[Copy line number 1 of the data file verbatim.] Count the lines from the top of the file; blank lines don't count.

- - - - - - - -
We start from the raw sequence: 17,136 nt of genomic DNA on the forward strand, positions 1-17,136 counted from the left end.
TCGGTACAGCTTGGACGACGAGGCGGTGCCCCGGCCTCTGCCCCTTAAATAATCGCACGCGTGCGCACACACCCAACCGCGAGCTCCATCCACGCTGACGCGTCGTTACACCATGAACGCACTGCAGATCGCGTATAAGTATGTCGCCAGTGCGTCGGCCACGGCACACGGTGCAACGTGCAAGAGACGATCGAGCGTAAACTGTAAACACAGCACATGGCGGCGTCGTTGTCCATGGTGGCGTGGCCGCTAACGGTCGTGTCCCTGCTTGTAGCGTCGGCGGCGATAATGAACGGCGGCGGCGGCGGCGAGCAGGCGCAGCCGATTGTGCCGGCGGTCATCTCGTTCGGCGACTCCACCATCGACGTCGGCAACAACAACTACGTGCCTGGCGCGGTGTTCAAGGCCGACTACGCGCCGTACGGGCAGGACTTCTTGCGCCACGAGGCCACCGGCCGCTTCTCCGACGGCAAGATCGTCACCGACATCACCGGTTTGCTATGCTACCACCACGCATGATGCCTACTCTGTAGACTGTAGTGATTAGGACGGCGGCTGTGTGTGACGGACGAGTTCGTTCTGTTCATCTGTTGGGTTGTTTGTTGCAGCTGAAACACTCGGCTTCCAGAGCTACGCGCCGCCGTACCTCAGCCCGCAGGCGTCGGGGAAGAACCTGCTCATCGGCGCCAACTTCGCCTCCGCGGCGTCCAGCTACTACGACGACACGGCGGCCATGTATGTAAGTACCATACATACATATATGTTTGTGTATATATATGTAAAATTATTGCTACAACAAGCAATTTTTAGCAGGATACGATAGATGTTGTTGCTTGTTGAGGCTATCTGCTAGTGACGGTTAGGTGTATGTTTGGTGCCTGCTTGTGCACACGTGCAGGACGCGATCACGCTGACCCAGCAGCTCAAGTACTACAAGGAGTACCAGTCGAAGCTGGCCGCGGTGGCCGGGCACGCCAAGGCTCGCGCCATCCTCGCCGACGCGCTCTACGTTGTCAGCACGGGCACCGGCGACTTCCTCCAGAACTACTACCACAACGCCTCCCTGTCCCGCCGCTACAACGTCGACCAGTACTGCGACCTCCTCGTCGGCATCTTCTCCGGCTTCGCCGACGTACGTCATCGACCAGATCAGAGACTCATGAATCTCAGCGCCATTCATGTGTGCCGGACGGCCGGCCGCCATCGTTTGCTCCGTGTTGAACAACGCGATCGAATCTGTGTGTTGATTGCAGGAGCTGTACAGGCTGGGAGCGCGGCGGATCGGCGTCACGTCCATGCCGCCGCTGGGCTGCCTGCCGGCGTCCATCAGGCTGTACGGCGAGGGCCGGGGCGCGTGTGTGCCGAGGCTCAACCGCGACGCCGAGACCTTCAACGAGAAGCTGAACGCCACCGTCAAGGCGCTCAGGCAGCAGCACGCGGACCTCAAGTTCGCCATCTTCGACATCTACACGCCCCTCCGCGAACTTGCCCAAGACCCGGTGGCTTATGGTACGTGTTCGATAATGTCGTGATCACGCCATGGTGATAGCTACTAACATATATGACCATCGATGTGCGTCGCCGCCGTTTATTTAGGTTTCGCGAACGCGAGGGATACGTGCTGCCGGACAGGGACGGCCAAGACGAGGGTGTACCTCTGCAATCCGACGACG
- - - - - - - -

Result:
We start from the raw sequence: 17,136 nt of genomic DNA on the forward strand, positions 1-17,136 counted from the left end.